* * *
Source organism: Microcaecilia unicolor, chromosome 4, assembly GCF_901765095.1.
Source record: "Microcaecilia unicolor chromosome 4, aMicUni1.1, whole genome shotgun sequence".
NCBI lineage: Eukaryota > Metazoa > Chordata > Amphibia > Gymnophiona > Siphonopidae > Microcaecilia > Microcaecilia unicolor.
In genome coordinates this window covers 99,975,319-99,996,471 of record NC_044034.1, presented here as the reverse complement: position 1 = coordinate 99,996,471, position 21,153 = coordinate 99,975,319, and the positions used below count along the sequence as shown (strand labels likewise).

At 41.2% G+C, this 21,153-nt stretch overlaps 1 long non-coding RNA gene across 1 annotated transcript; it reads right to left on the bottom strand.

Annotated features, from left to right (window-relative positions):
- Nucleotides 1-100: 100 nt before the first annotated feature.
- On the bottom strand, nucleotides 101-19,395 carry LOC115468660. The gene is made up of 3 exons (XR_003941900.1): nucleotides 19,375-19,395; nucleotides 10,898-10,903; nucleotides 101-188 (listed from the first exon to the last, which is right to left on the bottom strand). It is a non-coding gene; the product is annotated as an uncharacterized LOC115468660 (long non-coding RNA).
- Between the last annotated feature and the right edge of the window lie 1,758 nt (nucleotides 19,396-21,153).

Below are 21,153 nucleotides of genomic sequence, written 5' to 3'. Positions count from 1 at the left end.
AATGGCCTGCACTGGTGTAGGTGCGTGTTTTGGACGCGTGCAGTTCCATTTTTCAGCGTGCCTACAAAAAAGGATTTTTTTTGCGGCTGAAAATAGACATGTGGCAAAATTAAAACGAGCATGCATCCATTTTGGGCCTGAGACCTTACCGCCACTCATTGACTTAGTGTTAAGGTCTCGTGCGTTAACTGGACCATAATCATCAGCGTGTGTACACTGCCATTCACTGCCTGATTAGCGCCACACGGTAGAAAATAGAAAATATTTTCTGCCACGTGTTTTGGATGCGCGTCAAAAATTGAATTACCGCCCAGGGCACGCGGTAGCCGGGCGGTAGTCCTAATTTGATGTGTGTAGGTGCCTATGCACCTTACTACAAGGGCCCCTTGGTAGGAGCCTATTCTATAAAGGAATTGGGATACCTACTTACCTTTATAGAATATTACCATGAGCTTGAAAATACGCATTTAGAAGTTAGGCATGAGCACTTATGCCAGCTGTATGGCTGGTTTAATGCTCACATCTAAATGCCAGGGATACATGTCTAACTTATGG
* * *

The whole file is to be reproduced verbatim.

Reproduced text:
Source organism: Microcaecilia unicolor, chromosome 4, assembly GCF_901765095.1.
Source record: "Microcaecilia unicolor chromosome 4, aMicUni1.1, whole genome shotgun sequence".
NCBI lineage: Eukaryota > Metazoa > Chordata > Amphibia > Gymnophiona > Siphonopidae > Microcaecilia > Microcaecilia unicolor.
In genome coordinates this window covers 99,975,319-99,996,471 of record NC_044034.1, presented here as the reverse complement: position 1 = coordinate 99,996,471, position 21,153 = coordinate 99,975,319, and the positions used below count along the sequence as shown (strand labels likewise).

At 41.2% G+C, this 21,153-nt stretch overlaps 1 long non-coding RNA gene across 1 annotated transcript; it reads right to left on the bottom strand.

Annotated features, from left to right (window-relative positions):
- Nucleotides 1-100: 100 nt before the first annotated feature.
- On the bottom strand, nucleotides 101-19,395 carry LOC115468660. The gene is made up of 3 exons (XR_003941900.1): nucleotides 19,375-19,395; nucleotides 10,898-10,903; nucleotides 101-188 (listed from the first exon to the last, which is right to left on the bottom strand). It is a non-coding gene; the product is annotated as an uncharacterized LOC115468660 (long non-coding RNA).
- Between the last annotated feature and the right edge of the window lie 1,758 nt (nucleotides 19,396-21,153).

Below are 21,153 nucleotides of genomic sequence, written 5' to 3'. Positions count from 1 at the left end.
AATGGCCTGCACTGGTGTAGGTGCGTGTTTTGGACGCGTGCAGTTCCATTTTTCAGCGTGCCTACAAAAAAGGATTTTTTTTGCGGCTGAAAATAGACATGTGGCAAAATTAAAACGAGCATGCATCCATTTTGGGCCTGAGACCTTACCGCCACTCATTGACTTAGTGTTAAGGTCTCGTGCGTTAACTGGACCATAATCATCAGCGTGTGTACACTGCCATTCACTGCCTGATTAGCGCCACACGGTAGAAAATAGAAAATATTTTCTGCCACGTGTTTTGGATGCGCGTCAAAAATTGAATTACCGCCCAGGGCACGCGGTAGCCGGGCGGTAGTCCTAATTTGATGTGTGTAGGTGCCTATGCACCTTACTACAAGGGCCCCTTGGTAGGAGCCTATTCTATAAAGGAATTGGGATACCTACTTACCTTTATAGAATATTACCATGAGCTTGAAAATACGCATTTAGAAGTTAGGCATGAGCACTTATGCCAGCTGTATGGCTGGTTTAATGCTCACATCTAAATGCCAGGGATACATGTCTAACTTATGG